Reeds 101 (Part 1)
How do I choose a clarinet reed? What strength reed should I choose? Ask any woodwind reed player and they will tell you: reeds are everything. Reeds can make or break your sound and improperly maintained or broken reeds can quickly frustrate any player. Learning how to choose the right reeds can seem like a mystery, but with these tips you can find the right reeds for you.
This post is the first part of an ongoing series of posts about woodwind reeds. This week, we will talk about finding the right reeds. Next week’s post will be about reed maintenance.
What are Reeds?
Woodwind instruments that use reeds are part of the reed family. The reed family includes instruments which use double reeds-- including the oboe, bassoon, and English horn-- as well as single reed instruments-- including saxophones and clarinets.
Reeds are made of cane. According to Yamaha, the cane is cut into four pieces, before being shaved to produce reeds. Reeds are attached to the mouthpiece of the instrument and need to be moistened before playing. Once moistened and attached to the mouthpiece, they vibrate, creating a sound.
Which Reed is Best?
Reeds come in many different strengths, brands, and styles, so how do you know which reed to choose? The following tips will help you to pick out the perfect reeds.
Try some out The best way to find out what reeds work for you is to try out different strengths, brands, and cuts. Keep experimenting and be open to reeds you haven’t played on before.
Ask your music teacher Since they spend lots of time listening to you play, your private teacher or band instructor can have valuable insight into what reeds would best suit you as a player.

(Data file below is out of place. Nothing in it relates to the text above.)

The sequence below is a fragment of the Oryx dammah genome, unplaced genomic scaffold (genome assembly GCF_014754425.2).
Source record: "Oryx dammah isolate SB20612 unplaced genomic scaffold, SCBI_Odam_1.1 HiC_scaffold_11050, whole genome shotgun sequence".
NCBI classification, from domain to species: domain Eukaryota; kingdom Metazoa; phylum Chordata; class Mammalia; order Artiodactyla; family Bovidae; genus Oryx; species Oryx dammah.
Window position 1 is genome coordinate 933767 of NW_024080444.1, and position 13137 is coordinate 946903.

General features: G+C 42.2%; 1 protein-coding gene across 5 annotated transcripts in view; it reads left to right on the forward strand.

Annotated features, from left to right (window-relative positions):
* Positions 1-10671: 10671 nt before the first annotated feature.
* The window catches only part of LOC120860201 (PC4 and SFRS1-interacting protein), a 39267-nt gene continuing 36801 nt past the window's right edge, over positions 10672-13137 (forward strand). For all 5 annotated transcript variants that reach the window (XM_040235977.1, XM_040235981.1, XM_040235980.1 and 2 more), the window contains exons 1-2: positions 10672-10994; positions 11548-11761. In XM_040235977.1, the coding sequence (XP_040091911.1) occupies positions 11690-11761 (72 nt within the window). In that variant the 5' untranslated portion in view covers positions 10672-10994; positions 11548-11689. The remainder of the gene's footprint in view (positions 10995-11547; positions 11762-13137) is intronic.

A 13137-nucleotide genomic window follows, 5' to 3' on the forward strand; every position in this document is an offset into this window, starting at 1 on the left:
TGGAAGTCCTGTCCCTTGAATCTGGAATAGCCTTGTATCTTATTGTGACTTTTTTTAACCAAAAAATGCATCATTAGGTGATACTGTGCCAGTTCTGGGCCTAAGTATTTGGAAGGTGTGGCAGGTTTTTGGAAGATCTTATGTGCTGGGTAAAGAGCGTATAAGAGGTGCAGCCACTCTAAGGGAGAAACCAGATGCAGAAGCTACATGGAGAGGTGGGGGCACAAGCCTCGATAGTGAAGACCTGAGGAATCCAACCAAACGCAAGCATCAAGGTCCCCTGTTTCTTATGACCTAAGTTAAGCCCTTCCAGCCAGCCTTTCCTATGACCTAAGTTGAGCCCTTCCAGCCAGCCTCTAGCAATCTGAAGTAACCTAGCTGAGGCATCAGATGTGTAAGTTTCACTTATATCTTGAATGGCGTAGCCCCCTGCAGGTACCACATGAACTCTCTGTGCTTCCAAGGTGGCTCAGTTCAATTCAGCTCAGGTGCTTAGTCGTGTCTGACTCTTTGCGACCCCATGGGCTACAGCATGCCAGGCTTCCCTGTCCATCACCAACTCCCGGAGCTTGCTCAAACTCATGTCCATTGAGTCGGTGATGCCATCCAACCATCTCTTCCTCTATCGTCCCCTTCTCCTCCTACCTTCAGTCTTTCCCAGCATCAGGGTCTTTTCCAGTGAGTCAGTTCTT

What Strength Should a Beginner Reed be?
Reeds come in varying strengths and players move up to stronger reeds after obtaining more playing experience. Beginners should start out on weaker reeds, advancing to stronger reeds every few years of playing or at the suggestion of a music teacher.
When Should I Move up to a Stronger Reed?
Ask your teacher
It can be helpful to consult with a music teacher to discern if the reed you are using is too weak.
Pay attention to your sound
Your reed should not be too strong, but it also should not create a weak and airy sound.
Try a stronger reed
Try buying a smaller pack of the next size up, or ask to borrow one from a teacher or friend and see how it affects your playing.
Take your time
Try playing on a stronger reed for a few minutes a day or during warm-ups and scales in rehearsal before going back to your usual reed. This will help you to build up the endurance and embouchure that a stronger reed requires.
What is the difference between filed and unfiled reeds?
Filed Reeds Clarinet and saxophone reeds that are filed have a line of bark removed from the top (shaved) part of the reed. According to the D’Addario website, filed reeds are appropriate for “beginning and advancing players.” D’Addario says they offer “additional tonal clarity.”
Unfiled Reeds Reeds that are unfiled do not have this extra line of bark removed. D’Addario says that unfiled reeds are perfect for “beginners,” providing “ease of response” and “added support.”
Unfiled reeds are a great start for beginners. As you progress in your playing, try out some filed reeds to see which ones you prefer. Remember that different reeds work for every player, so try out both filed and unfiled!
By consulting with your teacher and trying out a variety of reeds, you will be well on your way to finding the best reeds for you! The next time you’re at the music store, try buying a variety of reeds or try a new brand or style of reeds.
You may be surprised at how a new reed affects your playing. Stay tuned for next week’s post, which will talk about how to preserve your reeds once you’ve found the right ones!